Return to Transcripts main page


Jared Kushner May Be Summoned to Capitol Hill on Russia Probe; Roy Moore Back on Trail, Calls Allegations "Dirty Politics"; Trump Calls Elizabeth Warren "Pocahontas" at Navajo Event; Interview with Mayor Carmen Yulin Cruz; Royal Wedding to be Held at Windsor Castle in May 2018; Aired 10:30-11a ET

Aired November 28, 2017 - 10:30   ET


[10:31:45] JOHN BERMAN, CNN ANCHOR: All right. We have some breaking news on the Russia investigation and the possibility that Jared Kushner could be called back to Capitol Hill.

CNN's senior congressional correspondent Manu Raju has this story.

Manu, what's going on here?

MANU RAJU, CNN SENIOR CONGRESSIONAL CORRESPONDENT: Yes. That's right. You'll recall the Senate Judiciary Committee sent a letter to Jared Kushner earlier this month asking for a lot of information. They did not actually receive, John. That they said they didn't receive about correspondence that he had with Russians and others during the campaign season.

Now one of the things that they wanted was a transcript of an interview that he had with a separate committee on Capitol Hill. That was the Senate Intelligence Committee as well as the House Intelligence Committee. They have not been able -- the Senate Judiciary Committee has not been able to interview Kushner and they said look, we may not interview you if you could provide us a copy of the transcript from those two committees.

Now we just spoke to the Intelligence Committee chairman Richard Burr who told our colleague Ted Barrett we don't hand out transcripts, no. So he's essentially rejecting the idea of giving the transcript of Jared Kushner's interview from July over to the Judiciary Committee.

So now why is this significant? Because the committee itself, the Judiciary Committee, is one of three on Capitol Hill conducting this Russia investigation and they're running -- sort of stepping on each other's feet as they -- each of these panels are conducting their own investigations and now the Judiciary Committee may have to bring Kushner back for further questions because they're not able to get those transcripts back.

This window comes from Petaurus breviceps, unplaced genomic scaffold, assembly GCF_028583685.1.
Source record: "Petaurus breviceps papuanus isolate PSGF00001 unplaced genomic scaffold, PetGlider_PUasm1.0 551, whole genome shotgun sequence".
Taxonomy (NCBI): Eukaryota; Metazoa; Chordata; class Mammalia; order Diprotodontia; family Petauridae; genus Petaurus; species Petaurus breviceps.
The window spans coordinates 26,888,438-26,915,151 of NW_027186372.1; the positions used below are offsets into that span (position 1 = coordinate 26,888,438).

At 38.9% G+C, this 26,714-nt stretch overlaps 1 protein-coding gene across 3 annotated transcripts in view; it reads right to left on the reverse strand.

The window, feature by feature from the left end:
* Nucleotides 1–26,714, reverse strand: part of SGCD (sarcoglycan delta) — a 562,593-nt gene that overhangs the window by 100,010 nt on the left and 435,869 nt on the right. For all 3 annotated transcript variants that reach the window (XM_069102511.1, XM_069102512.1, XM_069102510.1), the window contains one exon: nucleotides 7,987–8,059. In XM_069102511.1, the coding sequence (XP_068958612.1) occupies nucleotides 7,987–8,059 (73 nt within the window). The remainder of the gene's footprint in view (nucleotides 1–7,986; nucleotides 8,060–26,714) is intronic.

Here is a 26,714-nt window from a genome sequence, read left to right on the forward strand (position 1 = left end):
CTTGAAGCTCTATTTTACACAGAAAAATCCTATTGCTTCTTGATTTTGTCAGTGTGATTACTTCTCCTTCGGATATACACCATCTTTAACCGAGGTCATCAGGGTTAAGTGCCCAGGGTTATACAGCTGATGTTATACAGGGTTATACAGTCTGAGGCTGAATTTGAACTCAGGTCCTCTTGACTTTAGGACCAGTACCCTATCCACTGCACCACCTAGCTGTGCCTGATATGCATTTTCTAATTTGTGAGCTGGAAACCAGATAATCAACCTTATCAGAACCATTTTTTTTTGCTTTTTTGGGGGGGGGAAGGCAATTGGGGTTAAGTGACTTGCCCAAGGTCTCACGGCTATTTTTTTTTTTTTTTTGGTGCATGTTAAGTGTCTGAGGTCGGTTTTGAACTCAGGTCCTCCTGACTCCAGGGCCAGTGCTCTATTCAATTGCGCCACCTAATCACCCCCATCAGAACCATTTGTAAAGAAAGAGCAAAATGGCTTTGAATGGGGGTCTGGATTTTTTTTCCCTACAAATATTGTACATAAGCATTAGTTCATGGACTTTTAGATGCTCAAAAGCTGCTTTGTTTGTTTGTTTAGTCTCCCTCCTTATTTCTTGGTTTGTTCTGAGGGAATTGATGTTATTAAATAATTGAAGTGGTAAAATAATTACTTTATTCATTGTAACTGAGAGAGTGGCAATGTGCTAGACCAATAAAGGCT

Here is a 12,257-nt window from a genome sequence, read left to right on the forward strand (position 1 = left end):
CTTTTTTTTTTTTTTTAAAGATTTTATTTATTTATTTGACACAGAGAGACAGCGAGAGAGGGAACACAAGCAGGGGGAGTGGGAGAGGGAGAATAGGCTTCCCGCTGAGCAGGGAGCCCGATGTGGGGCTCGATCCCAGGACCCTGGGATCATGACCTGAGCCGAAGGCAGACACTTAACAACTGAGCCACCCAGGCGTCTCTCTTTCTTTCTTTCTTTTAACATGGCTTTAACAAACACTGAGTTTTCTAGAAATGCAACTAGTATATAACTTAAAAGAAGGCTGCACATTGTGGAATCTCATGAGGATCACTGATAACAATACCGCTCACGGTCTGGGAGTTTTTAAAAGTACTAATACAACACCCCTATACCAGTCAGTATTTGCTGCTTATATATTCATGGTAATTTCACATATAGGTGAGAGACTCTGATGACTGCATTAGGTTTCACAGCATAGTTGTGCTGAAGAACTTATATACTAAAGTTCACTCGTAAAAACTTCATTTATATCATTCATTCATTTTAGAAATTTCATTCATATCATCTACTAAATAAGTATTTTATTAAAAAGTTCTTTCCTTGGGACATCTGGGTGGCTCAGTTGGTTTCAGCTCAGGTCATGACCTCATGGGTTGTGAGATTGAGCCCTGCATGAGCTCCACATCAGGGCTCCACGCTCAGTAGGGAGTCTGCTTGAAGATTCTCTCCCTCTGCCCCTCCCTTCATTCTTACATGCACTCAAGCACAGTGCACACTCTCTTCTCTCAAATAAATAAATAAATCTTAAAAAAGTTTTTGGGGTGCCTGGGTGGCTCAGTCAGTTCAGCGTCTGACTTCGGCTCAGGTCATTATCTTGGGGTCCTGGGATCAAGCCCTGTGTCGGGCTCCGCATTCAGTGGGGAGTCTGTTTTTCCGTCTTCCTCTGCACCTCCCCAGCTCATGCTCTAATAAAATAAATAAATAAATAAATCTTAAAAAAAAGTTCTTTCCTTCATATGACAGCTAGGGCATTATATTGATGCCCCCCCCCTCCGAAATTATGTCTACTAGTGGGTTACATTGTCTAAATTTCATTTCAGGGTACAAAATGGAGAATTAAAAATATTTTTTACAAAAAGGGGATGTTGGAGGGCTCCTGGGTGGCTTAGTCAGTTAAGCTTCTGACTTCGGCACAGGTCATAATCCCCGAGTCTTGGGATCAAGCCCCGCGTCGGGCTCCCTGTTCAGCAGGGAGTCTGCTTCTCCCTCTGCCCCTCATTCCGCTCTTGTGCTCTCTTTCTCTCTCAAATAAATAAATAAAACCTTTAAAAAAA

And I asked Chuck Grassley, the chairman of the Judiciary Committee as well, whether they'll bringing Kushner back, John, and what he said is we want to get records first from Kushner then we'll see in negotiations right now with Kushner's attorney to get some of those records -- John. BERMAN: Of course, any time you answer questions under oath it does

create some jeopardy there.

Manu Raju, thanks so much.

Dirty politics. That is Roy Moore's latest defense as he enters the 11th hour of his Senate race. The Alabama candidate back on the trail and ramping up his fight two weeks now until the election. This despite the growing accusations of sex abuse of various kinds including the accusation that he molested a 14-year-old girl.

Kaitlan Collins in Alabama for us with the very latest -- Kaitlan.

KAITLAN COLLINS, CNN WHITE HOUSE CORRESPONDENT: Yes, John, quite a warm reception for Roy Moore in Henagar last night as he spoke to a room of about 200 supporters or so. Now, though Roy Moore did not take questions from reporters in what was his first public appearance in about 11 days or so, and certainly one of his few public appearances since this slew of sexual assault allegations has been made against him including one woman who says she was only 14 years old when she met Roy Moore who was in his 30s, Roy Moore is vowing to continue to fight these charges.

And not only that, he's now promising to take the gloves off in this race. Now as the president -- excuse me, as Roy Moore spoke to these supporters last night, he invoked the president's name and even brought up a certain investigation into Russian meddling.


ROY MOORE (R), ALABAMA SENATE CANDIDATE: They're trying to hide the true issues which face people of this country and this state that they won't resolved. It's no different than when "The Washington Post" brought out the Russian investigation at a time when President Trump is trying to get his agenda passed.